Our primary outcome was occurrence of superficial surgical site infection, defined according to Centers for Disease Control and Prevention criteria8 as infection involving only the skin or subcutaneous tissue occurring within 30 days of surgery with at least one of the following: 1) purulent drainage from the wound or 2) organism identified by culture or wound deliberately opened by the surgeon. Patients also needed to have at least one of the following symptoms: pain, swelling, or erythema. Our secondary outcome was a composite wound complication, including superficial, deep, or organ-space surgical site infection; wound dehiscence; seroma; or hematoma that occurred within 30 days of surgery. Other secondary outcomes included 30-day readmission, 30-day reoperation, and need for antibiotic treatment for any reason (eg, mastitis, urinary tract infection, pyelonephritis). We also examined length of stay after cesarean delivery and rates of breastfeeding at discharge this seems to have been erroneously duplicated. We had already stated this earlier in the text. Additional outcomes were determined by chart review.
Standard statistical methods such as frequency distributions and measures of central tendency were used to evaluate the demographic and clinical characteristics of the participants. Pearson χ2, Fisher exact test, and Student t test for parametric distributed variables and Kruskal-Wallis for nonparametric distributions were used as appropriate. We first completed an observed outcome analysis based on observed outcomes for the women who completed their 1-week postoperative incision check. We then calculated an unadjusted relative risk and 95% CI for the primary outcome. We then completed a second outcome analysis for all women who were randomized and received their intended treatment despite lack of follow-up at the 5- to 7- day incision check by imputing missing data. We assumed that all women who were lost to follow-up had developed superficial surgical site infections. For the secondary outcome of composite wound complication, we assumed that complications that would not require readmission happened (eg, seroma, hematoma, or wound dehiscence) and we assumed that complications that would generally require inpatient readmission did not happen (eg, deep surgical site infections or organ-space surgical site infections). Finally, we conducted two subgroup analyses of women with BMIs of 40 to 50 and BMIs of 50 or higher to see whether these groups had differences in superficial surgical site infections not observed in the larger cohort.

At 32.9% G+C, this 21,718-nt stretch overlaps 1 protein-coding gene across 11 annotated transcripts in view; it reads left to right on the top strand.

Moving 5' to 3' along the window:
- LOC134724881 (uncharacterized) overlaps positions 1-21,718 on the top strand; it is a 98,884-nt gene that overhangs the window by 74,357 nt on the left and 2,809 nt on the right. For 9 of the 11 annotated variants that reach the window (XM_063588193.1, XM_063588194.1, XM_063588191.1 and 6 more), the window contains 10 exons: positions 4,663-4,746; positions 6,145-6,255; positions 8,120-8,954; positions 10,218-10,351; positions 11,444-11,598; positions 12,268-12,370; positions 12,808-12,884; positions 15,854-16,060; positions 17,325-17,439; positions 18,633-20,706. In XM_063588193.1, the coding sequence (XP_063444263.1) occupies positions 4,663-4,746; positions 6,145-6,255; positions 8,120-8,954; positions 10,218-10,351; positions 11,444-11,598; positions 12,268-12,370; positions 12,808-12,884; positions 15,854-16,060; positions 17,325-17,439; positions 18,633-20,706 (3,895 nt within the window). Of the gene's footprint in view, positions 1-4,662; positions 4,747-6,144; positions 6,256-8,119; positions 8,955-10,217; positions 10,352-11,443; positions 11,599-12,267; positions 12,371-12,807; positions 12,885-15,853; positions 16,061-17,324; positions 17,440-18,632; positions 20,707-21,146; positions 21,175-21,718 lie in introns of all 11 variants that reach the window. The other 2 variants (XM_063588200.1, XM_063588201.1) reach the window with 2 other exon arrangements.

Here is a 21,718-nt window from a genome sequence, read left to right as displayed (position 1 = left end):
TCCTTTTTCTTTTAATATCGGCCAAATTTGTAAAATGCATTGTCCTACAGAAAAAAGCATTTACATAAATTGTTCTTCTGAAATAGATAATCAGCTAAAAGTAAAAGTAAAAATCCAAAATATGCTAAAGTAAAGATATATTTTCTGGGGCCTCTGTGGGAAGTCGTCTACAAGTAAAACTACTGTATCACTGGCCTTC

At the time of study initiation (April 2015), based on the current literature, we assumed an occurrence of superficial surgical site infection of 20% of obese women undergoing cesarean delivery.4,9,10 We determined that 400 women (200 prophylactic negative pressure wound therapy, 200 standard dressing) would need to be recruited to have an 80% power to detect a 50% decrease in superficial surgical site infection (assuming P<.05). We anticipated that enrollment across the two sites would take 24 months.
At the completion of the anticipated 2 years of recruitment, 166 women out of a planned 400 (42%) had been enrolled in the study. This was likely the result of the limitations of women's ability to return for device removal and incision evaluation 5–7 days after delivery (many had been transported to the tertiary recruiting site and lived a long distance from this site). As a result of this low enrollment, the study's data safety monitoring board recommended an unplanned interim analysis with futility calculation to determine whether the study should continue.
We anticipated that to reach our original recruitment goals, we would need to continue our study for 34 additional months. If we assumed that observed outcomes in the remaining 244 women would develop the primary outcome, superficial surgical site infection, as predicted in the original sample size calculation (20% superficial surgical site infection in women with standard dressing and 10% in women with prophylactic negative pressure wound therapy), our study's power to detect a difference between the two interventions would be 29% at completion of enrollment of our 400 participants. If we assumed that the primary outcome in the remaining 244 women would be the same as prevalence observed in the first 166 women who had already completed the study, our study's power to detect a difference between the two interventions would be less than 0.1%. Therefore, the determination of the data safety monitoring board was that continued enrollment to original recruitment targets was futile and the recommendation was made to halt further enrollment and disseminate our findings.
Women were recruited between January 5, 2015, and January 7, 2017. A total of 166 women were randomized, 163 received their allocated treatment, and 161 (80 prophylactic negative pressure wound therapy and 81 standard dressing) returned for their postoperative wound assessment approximately 1 week after cesarean delivery (Fig. 1). The two randomization groups were similar in regard to maternal characteristics and intrapartum and intraoperative events (Tables 1 and 2).